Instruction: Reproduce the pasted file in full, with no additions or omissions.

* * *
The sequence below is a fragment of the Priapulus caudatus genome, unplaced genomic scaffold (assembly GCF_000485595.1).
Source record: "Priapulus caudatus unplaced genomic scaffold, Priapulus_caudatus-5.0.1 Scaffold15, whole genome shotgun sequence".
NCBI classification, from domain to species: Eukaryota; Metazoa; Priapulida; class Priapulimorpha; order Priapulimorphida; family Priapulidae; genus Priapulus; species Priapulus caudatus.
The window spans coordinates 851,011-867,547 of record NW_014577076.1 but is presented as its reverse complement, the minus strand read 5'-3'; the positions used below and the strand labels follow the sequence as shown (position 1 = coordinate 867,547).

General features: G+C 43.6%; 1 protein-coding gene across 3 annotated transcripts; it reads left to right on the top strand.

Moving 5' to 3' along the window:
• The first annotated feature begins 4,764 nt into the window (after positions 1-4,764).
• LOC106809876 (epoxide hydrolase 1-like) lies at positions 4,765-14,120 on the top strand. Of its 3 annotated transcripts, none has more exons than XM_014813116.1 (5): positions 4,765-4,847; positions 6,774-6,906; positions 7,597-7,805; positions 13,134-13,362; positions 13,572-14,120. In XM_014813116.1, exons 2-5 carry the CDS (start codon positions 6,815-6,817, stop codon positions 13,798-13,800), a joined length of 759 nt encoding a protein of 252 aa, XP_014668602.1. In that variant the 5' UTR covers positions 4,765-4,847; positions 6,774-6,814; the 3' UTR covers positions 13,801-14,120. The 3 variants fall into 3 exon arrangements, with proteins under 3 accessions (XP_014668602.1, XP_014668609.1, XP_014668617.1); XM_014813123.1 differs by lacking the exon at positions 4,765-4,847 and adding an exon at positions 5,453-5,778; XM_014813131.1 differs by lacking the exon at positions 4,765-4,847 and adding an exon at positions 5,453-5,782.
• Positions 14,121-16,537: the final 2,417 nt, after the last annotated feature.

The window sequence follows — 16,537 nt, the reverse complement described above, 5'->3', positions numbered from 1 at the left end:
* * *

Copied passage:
The sequence below is a fragment of the Priapulus caudatus genome, unplaced genomic scaffold (assembly GCF_000485595.1).
Source record: "Priapulus caudatus unplaced genomic scaffold, Priapulus_caudatus-5.0.1 Scaffold15, whole genome shotgun sequence".
NCBI classification, from domain to species: Eukaryota; Metazoa; Priapulida; class Priapulimorpha; order Priapulimorphida; family Priapulidae; genus Priapulus; species Priapulus caudatus.
The window spans coordinates 851,011-867,547 of record NW_014577076.1 but is presented as its reverse complement, the minus strand read 5'-3'; the positions used below and the strand labels follow the sequence as shown (position 1 = coordinate 867,547).

General features: G+C 43.6%; 1 protein-coding gene across 3 annotated transcripts; it reads left to right on the top strand.

Moving 5' to 3' along the window:
• The first annotated feature begins 4,764 nt into the window (after positions 1-4,764).
• LOC106809876 (epoxide hydrolase 1-like) lies at positions 4,765-14,120 on the top strand. Of its 3 annotated transcripts, none has more exons than XM_014813116.1 (5): positions 4,765-4,847; positions 6,774-6,906; positions 7,597-7,805; positions 13,134-13,362; positions 13,572-14,120. In XM_014813116.1, exons 2-5 carry the CDS (start codon positions 6,815-6,817, stop codon positions 13,798-13,800), a joined length of 759 nt encoding a protein of 252 aa, XP_014668602.1. In that variant the 5' UTR covers positions 4,765-4,847; positions 6,774-6,814; the 3' UTR covers positions 13,801-14,120. The 3 variants fall into 3 exon arrangements, with proteins under 3 accessions (XP_014668602.1, XP_014668609.1, XP_014668617.1); XM_014813123.1 differs by lacking the exon at positions 4,765-4,847 and adding an exon at positions 5,453-5,778; XM_014813131.1 differs by lacking the exon at positions 4,765-4,847 and adding an exon at positions 5,453-5,782.
• Positions 14,121-16,537: the final 2,417 nt, after the last annotated feature.

The window sequence follows — 16,537 nt, the reverse complement described above, 5'->3', positions numbered from 1 at the left end: